2013 Public Architects Workshop

When:  Jun 19, 2013 from 7:30 AM to 4:30 PM (MT)
Associated with  Public Architects Committee

This preconvention workshop explores the roles, responsibilities and leadership of and by architects who are involved in the planning, design and construction of public buildings. Management, collaboration, emerging trends and technology tools that are part of the leadership acumen practiced by public architects will be highlighted by various presentations. Workshop registration includes breakfast, lunch, and the Public Architects Workshop reception (EV105). Download and print the agenda.

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Wednesday, June 19, 2013 - Denver, Colorado

PA100 General Session: Public Architects as Leaders

8:30 AM - 9:30 AM | 1.0 AIA LU

This session will consist of an address to the Public Architects with regard to the role of Public Architects as leaders and visionaries.

Public Architects, as leaders, due to their positions, often hold sway as to the selection processes, contractual devices and implementation, criterion for liability, methods of collaboration, design strategy and application, technical preparation and application of documents and in many instances the final design and direction of projects. Mr. Potter will discuss these roles and how, in effect, Public Architects are influential with regard to the determination of how we practice architecture.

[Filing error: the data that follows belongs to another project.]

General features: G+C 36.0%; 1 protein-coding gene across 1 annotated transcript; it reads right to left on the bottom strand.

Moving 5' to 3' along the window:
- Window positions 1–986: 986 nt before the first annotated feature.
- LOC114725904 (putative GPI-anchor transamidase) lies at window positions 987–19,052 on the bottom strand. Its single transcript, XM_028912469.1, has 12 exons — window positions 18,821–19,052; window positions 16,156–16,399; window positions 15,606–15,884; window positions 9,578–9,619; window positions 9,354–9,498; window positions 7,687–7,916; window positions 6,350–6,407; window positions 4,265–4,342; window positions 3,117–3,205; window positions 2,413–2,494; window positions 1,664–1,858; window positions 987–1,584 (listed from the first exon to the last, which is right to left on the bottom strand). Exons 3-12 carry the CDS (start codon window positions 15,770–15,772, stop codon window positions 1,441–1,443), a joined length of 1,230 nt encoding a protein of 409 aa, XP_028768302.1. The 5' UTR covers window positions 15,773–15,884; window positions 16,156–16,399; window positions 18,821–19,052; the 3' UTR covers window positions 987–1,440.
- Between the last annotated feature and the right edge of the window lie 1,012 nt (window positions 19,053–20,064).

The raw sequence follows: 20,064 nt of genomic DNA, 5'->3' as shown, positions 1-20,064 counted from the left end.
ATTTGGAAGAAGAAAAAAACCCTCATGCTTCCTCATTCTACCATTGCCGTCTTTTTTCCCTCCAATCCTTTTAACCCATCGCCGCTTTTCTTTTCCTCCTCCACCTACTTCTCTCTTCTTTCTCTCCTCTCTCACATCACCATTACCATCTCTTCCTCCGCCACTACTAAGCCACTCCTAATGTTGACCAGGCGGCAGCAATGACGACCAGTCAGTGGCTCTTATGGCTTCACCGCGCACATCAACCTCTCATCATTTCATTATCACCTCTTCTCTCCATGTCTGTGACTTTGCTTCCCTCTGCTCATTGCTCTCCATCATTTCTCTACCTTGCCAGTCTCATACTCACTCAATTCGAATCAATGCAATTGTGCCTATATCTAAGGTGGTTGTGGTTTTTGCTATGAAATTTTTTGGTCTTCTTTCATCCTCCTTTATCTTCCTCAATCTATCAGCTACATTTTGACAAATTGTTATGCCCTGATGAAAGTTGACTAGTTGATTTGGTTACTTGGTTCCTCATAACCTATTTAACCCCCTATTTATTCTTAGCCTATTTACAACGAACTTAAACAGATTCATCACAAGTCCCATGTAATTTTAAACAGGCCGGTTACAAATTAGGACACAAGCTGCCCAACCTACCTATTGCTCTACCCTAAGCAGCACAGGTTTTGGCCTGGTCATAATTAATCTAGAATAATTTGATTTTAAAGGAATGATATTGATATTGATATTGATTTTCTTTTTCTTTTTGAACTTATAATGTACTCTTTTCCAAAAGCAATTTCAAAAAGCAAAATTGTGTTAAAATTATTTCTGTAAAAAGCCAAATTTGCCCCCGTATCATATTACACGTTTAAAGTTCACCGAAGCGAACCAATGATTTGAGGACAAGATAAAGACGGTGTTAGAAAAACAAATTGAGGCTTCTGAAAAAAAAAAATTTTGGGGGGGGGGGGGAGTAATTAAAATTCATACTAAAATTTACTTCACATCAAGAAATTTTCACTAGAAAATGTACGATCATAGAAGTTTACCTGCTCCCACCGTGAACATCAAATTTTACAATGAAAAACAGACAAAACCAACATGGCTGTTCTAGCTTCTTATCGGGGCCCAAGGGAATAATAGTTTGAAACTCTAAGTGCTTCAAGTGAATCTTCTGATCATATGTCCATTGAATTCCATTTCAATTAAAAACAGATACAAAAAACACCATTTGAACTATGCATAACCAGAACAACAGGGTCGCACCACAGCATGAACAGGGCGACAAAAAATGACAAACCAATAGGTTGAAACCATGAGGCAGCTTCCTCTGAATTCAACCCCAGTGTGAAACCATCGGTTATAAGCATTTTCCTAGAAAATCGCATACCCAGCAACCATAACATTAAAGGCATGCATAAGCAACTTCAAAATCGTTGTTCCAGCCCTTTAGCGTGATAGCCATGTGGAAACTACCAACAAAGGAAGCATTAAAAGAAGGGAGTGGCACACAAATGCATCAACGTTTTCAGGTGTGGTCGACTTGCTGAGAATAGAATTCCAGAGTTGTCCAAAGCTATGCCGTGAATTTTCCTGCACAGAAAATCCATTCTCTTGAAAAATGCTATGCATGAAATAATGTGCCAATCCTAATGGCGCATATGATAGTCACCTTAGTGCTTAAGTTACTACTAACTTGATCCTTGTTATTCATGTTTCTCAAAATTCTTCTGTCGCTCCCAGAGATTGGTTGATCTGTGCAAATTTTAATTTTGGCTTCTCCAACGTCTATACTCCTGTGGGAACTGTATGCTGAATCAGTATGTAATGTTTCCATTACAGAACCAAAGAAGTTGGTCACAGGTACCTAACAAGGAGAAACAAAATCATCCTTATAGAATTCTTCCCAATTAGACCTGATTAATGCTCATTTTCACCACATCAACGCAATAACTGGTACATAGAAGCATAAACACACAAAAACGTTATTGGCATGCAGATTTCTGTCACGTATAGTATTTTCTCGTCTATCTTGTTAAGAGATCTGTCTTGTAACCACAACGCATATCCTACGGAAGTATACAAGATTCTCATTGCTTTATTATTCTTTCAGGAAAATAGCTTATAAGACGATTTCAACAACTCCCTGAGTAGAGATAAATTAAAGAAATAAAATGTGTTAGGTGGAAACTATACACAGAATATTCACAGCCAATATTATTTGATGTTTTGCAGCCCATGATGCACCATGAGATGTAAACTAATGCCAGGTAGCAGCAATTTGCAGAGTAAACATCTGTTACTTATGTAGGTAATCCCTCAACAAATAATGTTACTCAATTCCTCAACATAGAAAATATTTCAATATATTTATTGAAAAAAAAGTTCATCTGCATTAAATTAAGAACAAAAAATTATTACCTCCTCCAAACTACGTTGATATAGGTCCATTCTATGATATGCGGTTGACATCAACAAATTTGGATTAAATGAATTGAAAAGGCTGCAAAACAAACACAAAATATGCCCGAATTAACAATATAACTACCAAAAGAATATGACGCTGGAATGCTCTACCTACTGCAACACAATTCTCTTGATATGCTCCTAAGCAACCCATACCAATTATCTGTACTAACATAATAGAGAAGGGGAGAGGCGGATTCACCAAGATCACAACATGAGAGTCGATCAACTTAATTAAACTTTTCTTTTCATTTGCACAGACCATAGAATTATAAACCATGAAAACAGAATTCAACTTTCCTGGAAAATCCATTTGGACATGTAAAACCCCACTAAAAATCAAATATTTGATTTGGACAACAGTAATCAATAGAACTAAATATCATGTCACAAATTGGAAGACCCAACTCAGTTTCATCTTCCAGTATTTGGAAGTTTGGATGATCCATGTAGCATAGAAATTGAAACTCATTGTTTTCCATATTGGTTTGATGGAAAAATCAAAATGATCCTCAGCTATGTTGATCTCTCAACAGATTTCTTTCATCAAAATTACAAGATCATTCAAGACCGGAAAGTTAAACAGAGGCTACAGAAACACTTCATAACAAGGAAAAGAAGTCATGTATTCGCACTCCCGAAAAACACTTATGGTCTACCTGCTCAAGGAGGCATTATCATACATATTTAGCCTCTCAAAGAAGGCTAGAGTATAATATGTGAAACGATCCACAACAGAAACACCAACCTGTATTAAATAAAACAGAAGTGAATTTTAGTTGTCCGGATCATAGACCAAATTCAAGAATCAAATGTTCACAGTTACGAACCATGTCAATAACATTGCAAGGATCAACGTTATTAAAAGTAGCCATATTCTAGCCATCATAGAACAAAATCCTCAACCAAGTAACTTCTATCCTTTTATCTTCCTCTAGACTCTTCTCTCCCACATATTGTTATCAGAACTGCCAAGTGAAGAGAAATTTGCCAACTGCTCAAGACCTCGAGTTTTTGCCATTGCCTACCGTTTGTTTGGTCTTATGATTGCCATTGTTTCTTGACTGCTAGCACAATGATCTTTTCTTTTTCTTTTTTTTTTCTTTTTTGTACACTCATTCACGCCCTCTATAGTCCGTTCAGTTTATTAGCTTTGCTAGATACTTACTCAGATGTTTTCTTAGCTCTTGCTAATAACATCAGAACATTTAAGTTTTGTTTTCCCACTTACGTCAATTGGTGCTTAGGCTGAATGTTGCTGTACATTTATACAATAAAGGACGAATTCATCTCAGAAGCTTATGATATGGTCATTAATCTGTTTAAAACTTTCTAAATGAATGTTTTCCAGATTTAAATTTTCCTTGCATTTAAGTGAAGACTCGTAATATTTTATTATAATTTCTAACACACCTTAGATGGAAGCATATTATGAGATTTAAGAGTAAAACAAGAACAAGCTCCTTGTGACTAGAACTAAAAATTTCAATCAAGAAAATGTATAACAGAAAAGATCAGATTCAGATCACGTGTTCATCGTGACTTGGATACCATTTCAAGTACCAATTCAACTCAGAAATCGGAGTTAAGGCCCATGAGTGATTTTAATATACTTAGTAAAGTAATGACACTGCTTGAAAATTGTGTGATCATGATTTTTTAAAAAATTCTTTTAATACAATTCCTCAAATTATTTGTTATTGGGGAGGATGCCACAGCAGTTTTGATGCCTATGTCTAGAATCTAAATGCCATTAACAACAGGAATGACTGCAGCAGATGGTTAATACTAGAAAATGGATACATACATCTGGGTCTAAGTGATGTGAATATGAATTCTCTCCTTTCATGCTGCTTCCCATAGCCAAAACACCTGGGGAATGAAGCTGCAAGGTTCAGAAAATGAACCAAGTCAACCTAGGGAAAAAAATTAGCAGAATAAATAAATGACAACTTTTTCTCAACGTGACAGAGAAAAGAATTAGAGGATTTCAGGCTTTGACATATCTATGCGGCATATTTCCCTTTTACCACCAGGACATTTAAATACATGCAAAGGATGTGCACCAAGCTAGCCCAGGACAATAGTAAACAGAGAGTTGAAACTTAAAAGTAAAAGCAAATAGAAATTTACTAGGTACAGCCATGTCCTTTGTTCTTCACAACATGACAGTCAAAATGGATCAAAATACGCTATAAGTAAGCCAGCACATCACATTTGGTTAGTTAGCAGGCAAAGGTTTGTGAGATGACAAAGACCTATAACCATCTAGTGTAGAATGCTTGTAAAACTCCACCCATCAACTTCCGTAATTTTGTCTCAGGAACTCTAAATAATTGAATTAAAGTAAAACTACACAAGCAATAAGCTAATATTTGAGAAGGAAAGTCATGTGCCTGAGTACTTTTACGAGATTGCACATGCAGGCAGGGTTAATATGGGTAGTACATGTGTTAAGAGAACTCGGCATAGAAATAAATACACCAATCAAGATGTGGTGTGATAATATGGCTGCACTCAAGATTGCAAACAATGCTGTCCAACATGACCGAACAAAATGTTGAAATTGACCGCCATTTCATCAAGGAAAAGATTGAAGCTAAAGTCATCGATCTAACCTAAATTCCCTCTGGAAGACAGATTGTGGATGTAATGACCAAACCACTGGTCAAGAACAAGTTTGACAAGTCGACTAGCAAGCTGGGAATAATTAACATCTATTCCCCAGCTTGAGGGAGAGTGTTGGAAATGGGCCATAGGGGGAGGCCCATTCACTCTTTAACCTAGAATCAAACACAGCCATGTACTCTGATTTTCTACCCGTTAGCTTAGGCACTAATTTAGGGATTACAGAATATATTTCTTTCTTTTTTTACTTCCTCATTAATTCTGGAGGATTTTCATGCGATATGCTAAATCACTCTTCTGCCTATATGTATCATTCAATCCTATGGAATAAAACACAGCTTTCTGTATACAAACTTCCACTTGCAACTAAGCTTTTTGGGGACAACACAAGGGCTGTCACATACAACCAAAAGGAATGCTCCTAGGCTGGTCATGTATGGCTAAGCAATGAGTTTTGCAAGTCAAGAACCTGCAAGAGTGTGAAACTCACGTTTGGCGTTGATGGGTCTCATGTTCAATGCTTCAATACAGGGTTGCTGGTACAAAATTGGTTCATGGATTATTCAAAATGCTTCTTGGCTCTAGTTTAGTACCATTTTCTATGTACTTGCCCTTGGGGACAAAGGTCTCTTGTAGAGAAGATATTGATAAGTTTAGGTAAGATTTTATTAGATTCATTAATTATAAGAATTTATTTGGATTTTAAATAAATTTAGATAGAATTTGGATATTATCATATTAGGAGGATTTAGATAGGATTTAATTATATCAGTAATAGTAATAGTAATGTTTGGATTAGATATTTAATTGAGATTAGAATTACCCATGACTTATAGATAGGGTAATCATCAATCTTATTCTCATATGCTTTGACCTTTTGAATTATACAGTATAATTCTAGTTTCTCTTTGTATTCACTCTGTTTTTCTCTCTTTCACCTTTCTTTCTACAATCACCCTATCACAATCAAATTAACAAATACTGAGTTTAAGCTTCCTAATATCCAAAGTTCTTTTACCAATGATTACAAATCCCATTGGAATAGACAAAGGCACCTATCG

Learning Objectives:

  1. Examine and implement new technology
  2. Examine and implement new collaboration strategies
  3. Learn and develop new leadership strategies
  4. Ascertain new and appropriate construction techniques

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PA200: Ten Common Code Compliance Misunderstandings in Public Buildings

9:45 AM - 10:45 AM | 1.0 AIA HSW LU

This seminar will cover 10 misunderstandings that are commonly encountered during the design of buildings. These misunderstandings occur on the part of the architect, engineer, authority having jurisdiction (AHJ), and other project members. The presentation will identify how misunderstandings and their impacts may be reduced or avoided. Specifically, the presentation focuses on building code terminology, occupancy classification, height and area limitations, requirements for barriers, means of egress, and the communication between parties.

Attendees will receive information they can use to anticipate issues, develop a strategy to satisfy the AHJ or to prevent the relationship with an AHJ from becoming contentious, and address issues without affecting the design or appearance of the building. These ends are best accomplished early in the design process, when the design is more fluid. As time passes, some solutions will disappear because they are no longer possible or are too costly.

Learning Objectives:

  1. Identify the implications of design misunderstandings in a building project.
  2. Identify code compliance issues early in the design process to prevent misunderstandings.
  3. Review fire-resistive construction and use its terminology.
  4. Describe common code misunderstandings and identify steps to avoid them.

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PA202: Is BIM Really Paradise? Things You Should Know about Managing BIM

9:45 AM - 10:45 AM | 1.0 AIA LU

There has been much buzz about building information modeling (BIM) in recent years, but as a building owner, do you really know what can and can't be done? What are the practical solutions? This presentation will focus on the facts and myths about building information technology, providing higher-education building owners with useful information from the perspective of the architect, the contractor, and the building owner.